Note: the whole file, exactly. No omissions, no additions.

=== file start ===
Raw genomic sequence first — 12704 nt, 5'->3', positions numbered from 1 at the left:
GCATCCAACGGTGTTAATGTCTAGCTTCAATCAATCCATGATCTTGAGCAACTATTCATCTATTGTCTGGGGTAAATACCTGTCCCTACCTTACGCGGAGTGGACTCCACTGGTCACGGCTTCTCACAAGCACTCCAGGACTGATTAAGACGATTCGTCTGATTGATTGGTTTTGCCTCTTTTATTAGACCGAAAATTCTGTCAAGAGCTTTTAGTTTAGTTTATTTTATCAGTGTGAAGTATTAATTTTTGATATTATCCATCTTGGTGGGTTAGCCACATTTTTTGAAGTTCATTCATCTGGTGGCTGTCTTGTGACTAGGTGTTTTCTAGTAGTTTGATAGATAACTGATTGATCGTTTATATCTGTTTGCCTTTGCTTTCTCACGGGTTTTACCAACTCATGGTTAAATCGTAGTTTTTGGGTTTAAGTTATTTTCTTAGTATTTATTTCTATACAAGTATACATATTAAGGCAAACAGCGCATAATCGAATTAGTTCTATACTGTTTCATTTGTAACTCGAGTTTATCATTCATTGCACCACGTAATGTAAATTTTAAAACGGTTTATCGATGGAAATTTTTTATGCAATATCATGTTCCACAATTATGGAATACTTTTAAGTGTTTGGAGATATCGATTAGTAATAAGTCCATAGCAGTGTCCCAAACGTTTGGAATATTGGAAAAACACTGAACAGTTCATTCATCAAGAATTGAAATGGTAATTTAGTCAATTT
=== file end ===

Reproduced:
Raw genomic sequence first — 12704 nt, 5'->3', positions numbered from 1 at the left:
GCATCCAACGGTGTTAATGTCTAGCTTCAATCAATCCATGATCTTGAGCAACTATTCATCTATTGTCTGGGGTAAATACCTGTCCCTACCTTACGCGGAGTGGACTCCACTGGTCACGGCTTCTCACAAGCACTCCAGGACTGATTAAGACGATTCGTCTGATTGATTGGTTTTGCCTCTTTTATTAGACCGAAAATTCTGTCAAGAGCTTTTAGTTTAGTTTATTTTATCAGTGTGAAGTATTAATTTTTGATATTATCCATCTTGGTGGGTTAGCCACATTTTTTGAAGTTCATTCATCTGGTGGCTGTCTTGTGACTAGGTGTTTTCTAGTAGTTTGATAGATAACTGATTGATCGTTTATATCTGTTTGCCTTTGCTTTCTCACGGGTTTTACCAACTCATGGTTAAATCGTAGTTTTTGGGTTTAAGTTATTTTCTTAGTATTTATTTCTATACAAGTATACATATTAAGGCAAACAGCGCATAATCGAATTAGTTCTATACTGTTTCATTTGTAACTCGAGTTTATCATTCATTGCACCACGTAATGTAAATTTTAAAACGGTTTATCGATGGAAATTTTTTATGCAATATCATGTTCCACAATTATGGAATACTTTTAAGTGTTTGGAGATATCGATTAGTAATAAGTCCATAGCAGTGTCCCAAACGTTTGGAATATTGGAAAAACACTGAACAGTTCATTCATCAAGAATTGAAATGGTAATTTAGTCAATTT